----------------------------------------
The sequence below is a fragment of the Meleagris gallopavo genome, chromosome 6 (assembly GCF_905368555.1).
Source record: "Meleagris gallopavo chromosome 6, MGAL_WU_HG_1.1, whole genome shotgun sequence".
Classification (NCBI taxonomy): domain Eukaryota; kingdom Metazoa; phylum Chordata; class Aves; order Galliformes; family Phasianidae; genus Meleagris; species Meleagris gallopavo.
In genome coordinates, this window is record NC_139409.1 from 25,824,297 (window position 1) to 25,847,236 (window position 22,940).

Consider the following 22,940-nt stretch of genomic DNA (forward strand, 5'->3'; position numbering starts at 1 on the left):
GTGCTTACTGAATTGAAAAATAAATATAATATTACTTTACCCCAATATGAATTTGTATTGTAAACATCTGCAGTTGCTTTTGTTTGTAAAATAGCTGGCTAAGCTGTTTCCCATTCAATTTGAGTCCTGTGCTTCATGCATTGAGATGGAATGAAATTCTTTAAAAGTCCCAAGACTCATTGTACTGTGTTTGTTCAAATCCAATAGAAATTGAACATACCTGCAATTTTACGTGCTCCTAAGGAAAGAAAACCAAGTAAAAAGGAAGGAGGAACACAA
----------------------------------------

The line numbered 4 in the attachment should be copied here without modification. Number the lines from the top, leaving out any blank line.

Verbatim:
In genome coordinates, this window is record NC_139409.1 from 25,824,297 (window position 1) to 25,847,236 (window position 22,940).